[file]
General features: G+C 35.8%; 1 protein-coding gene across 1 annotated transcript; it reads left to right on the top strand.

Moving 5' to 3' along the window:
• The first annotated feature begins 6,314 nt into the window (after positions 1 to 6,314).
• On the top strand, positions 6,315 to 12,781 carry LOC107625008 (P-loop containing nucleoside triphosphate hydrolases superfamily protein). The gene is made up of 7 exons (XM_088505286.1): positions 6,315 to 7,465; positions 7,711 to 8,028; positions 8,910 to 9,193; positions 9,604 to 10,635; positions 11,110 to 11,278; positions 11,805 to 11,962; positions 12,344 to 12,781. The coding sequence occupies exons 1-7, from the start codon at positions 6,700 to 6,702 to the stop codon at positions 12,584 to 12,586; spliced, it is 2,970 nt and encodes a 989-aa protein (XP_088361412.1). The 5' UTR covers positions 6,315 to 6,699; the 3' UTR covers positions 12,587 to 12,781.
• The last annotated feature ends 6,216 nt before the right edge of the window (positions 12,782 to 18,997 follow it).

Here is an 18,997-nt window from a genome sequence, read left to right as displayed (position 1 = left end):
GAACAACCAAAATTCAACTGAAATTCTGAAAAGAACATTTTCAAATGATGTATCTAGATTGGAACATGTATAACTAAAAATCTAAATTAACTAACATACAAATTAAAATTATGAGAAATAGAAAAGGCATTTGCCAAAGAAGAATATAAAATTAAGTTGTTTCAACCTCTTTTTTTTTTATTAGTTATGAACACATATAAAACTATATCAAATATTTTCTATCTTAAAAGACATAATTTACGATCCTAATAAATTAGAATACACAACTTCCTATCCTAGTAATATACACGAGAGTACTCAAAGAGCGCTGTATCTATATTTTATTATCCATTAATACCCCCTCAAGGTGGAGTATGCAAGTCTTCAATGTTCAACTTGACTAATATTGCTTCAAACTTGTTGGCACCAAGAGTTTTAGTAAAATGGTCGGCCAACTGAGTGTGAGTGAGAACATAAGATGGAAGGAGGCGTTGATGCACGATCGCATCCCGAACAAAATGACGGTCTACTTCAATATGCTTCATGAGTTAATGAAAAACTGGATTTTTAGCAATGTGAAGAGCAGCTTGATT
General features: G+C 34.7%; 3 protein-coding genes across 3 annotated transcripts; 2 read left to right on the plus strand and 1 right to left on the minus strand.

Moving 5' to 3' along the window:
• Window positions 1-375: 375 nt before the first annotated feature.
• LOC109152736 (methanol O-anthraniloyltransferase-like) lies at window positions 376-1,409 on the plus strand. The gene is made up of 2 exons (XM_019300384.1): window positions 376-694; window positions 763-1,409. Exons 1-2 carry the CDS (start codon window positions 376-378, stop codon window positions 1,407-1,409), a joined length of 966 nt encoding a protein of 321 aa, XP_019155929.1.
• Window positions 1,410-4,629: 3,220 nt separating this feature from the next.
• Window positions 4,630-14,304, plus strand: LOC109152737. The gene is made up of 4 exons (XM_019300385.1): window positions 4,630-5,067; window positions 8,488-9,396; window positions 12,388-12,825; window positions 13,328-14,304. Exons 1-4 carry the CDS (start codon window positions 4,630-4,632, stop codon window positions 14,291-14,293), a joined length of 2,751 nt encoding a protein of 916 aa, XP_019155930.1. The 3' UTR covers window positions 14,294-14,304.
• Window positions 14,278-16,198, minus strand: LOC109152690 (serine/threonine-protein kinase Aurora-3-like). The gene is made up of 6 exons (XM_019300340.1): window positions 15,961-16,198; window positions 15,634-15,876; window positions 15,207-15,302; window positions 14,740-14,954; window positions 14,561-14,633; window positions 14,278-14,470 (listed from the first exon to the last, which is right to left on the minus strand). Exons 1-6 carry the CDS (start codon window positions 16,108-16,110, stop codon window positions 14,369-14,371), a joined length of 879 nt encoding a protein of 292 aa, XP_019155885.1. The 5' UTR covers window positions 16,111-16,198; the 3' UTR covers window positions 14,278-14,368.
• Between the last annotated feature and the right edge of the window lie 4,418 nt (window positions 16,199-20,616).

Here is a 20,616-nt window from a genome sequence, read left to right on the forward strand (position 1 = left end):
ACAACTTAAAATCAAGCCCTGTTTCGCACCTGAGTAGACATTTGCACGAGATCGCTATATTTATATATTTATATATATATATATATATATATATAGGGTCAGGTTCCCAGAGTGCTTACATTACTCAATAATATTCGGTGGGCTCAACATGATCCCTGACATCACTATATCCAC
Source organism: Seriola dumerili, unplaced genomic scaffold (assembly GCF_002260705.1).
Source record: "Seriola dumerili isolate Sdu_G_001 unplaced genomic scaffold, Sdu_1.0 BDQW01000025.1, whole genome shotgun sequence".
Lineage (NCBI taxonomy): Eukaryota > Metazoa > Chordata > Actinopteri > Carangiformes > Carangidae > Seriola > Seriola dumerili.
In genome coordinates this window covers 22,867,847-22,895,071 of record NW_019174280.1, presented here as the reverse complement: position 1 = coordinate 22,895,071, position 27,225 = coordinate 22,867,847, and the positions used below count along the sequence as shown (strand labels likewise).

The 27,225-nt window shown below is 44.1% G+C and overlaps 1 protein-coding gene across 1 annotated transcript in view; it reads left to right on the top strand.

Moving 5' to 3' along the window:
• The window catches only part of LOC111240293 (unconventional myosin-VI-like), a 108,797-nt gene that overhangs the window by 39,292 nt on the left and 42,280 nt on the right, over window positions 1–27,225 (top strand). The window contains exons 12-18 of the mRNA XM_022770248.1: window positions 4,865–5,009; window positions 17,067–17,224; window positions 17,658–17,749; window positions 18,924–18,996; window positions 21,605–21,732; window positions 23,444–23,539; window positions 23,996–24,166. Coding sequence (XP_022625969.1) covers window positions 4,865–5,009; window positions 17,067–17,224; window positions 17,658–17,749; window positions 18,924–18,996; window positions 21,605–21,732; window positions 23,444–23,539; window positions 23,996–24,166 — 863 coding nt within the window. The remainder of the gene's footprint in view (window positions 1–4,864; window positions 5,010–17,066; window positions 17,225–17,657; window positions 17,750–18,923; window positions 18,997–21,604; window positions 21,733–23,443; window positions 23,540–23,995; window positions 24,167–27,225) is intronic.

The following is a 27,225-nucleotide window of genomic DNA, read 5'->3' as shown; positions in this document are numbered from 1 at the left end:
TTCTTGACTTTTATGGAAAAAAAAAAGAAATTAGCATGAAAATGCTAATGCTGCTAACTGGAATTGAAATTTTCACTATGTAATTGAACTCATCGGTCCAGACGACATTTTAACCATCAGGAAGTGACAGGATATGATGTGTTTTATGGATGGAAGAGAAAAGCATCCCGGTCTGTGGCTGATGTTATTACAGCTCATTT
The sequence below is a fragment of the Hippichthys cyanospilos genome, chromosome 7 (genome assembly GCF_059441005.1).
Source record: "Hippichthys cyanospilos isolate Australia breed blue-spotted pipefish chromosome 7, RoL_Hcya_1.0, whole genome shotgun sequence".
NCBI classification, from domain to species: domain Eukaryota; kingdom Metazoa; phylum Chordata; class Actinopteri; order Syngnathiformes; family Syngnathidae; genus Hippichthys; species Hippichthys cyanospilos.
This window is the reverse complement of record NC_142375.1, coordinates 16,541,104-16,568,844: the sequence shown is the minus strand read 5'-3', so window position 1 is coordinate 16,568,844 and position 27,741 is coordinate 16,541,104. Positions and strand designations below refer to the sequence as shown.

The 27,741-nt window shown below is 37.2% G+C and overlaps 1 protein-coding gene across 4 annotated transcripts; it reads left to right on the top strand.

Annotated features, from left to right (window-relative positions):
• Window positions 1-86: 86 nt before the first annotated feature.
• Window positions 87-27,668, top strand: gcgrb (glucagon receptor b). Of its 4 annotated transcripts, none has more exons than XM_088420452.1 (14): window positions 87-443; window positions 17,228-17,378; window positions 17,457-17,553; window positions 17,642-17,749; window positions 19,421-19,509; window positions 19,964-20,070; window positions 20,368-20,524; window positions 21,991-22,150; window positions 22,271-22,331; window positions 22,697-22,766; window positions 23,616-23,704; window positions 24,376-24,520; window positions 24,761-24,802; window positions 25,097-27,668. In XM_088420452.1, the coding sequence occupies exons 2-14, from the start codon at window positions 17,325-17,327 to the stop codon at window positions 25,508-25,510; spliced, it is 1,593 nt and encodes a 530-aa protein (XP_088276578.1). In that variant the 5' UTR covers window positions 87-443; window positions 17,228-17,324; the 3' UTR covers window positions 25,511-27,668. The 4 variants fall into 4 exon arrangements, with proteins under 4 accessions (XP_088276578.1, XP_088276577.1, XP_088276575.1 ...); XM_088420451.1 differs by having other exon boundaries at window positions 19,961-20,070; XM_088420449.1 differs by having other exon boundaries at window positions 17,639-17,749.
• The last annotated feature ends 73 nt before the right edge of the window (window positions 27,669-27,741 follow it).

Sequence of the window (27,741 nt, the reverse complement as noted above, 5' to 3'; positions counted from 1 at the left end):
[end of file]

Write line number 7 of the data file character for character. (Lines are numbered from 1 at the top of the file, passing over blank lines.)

GAACAACCAAAATTCAACTGAAATTCTGAAAAGAACATTTTCAAATGATGTATCTAGATTGGAACATGTATAACTAAAAATCTAAATTAACTAACATACAAATTAAAATTATGAGAAATAGAAAAGGCATTTGCCAAAGAAGAATATAAAATTAAGTTGTTTCAACCTCTTTTTTTTTTATTAGTTATGAACACATATAAAACTATATCAAATATTTTCTATCTTAAAAGACATAATTTACGATCCTAATAAATTAGAATACACAACTTCCTATCCTAGTAATATACACGAGAGTACTCAAAGAGCGCTGTATCTATATTTTATTATCCATTAATACCCCCTCAAGGTGGAGTATGCAAGTCTTCAATGTTCAACTTGACTAATATTGCTTCAAACTTGTTGGCACCAAGAGTTTTAGTAAAATGGTCGGCCAACTGAGTGTGAGTGAGAACATAAGATGGAAGGAGGCGTTGATGCACGATCGCATCCCGAACAAAATGACGGTCTACTTCAATATGCTTCATGAGTTAATGAAAAACTGGATTTTTAGCAATGTGAAGAGCAGCTTGATT